Europe is the fastest warming region in the world

Europe is warming twice as fast as the global average, with summer 2022 the hottest on record and extreme temperatures killing more than 16,000 people. This was the climate in Europe last year.

Since 1991, temperatures in Europe have increased significantly, averaging half a degree per decade. According to the World Meteorological Organization (WMO), it is the fastest warming region on Earth.

Over the past 30 years, temperatures have risen more than twice the global average. This trend, especially if it continues, will completely shake our society along with extreme heat waves, floods and wildfires. This is one major discovery Report WMO and Copernicus, the European Union’s Earth Observation Programme.

Hottest summer ever

Last year 2022 was characterized by extreme heat, drought and forest fires. For example, Belgium — along with France, Germany, Ireland, Italy, Luxembourg, Portugal, Spain, Switzerland and the United Kingdom — had its hottest year on record. The period from January to August was the driest in Belgium since 1976, with major impacts on agriculture and the energy sector.

Rainfall was below normal across Europe. It was the fourth consecutive dry year in the Iberian Peninsula – at one point Spain’s water reserves were only 41.9 percent of its total capacity – and the third consecutive dry year in the Alps and Pyrenees.

All these had an impact on public health. “The record heat stress experienced by Europeans in 2022 is one of the main causes of weather-related deaths in Europe,” said Carlo Buntempo, director of Copernicus’ climate department.

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No coincidence

He notes that this cannot be considered an exceptional phenomenon or a peculiarity of climate. “Our current knowledge of the climate system and its evolution suggests that these types of events are part of a pattern that will make heat stress more intense and intense across the region,” Buontempo said.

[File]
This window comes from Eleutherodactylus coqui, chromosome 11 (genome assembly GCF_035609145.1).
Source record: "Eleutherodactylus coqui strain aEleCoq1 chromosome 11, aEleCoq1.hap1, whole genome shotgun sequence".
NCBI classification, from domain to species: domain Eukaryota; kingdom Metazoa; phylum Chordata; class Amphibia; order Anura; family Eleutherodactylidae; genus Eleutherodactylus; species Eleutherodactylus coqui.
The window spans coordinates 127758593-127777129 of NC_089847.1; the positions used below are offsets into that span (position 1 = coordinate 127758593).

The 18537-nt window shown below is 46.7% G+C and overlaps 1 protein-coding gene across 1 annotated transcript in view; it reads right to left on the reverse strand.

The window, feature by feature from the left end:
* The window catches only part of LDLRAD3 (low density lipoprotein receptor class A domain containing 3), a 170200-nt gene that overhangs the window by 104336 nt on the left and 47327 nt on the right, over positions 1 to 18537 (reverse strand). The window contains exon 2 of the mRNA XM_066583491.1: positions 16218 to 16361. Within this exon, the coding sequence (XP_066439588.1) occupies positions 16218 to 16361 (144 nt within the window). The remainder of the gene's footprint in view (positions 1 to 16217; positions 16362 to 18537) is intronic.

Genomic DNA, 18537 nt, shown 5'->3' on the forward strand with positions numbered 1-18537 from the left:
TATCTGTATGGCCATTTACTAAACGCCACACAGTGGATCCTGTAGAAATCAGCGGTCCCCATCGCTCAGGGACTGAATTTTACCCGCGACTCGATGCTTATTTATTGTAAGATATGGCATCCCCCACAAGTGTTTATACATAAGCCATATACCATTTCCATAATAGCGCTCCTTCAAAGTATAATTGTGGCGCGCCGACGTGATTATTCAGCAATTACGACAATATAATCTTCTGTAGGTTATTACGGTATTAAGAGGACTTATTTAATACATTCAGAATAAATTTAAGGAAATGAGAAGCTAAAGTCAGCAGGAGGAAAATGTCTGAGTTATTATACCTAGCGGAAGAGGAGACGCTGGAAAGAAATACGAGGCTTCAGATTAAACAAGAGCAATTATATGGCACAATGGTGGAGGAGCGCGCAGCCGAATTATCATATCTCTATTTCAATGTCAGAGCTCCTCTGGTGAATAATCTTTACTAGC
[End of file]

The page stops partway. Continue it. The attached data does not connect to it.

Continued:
Heat will kill more than 16,000 people by 2022, according to the report. Also, the meteorological and hydrological effects of the heat, mainly floods and storms, have affected more than 156,000 people. Total economic damage is estimated at 1.83 billion euros.

European seas are also warming rapidly. The surface waters of the Mediterranean, Baltic and Black seas are warming three times faster than the global average. Underwater heat waves have led to the migration or extinction of some marine species, and harmful invasive species have taken their place.

Hope for the future

But the statement also symbolized “a sign of hope for the future.” Last year, for the first time, more electricity was generated from renewable energy than from natural gas, 23 percent versus 20 percent, respectively.

“Increased use of renewable and low-carbon energy sources is critical to reducing dependence on fossil fuels,” said WMO Secretary-General Petteri Talas. He adds that this transition should take into account ensuring the resilience of energy systems to climate-related shocks and increasing energy efficiency.

The report notes that there is a lot of potential for solar energy in the south of Europe. The greatest potential for wind energy is in Ireland and Portugal and the Aegean Sea.

Ferdinand Woolridge

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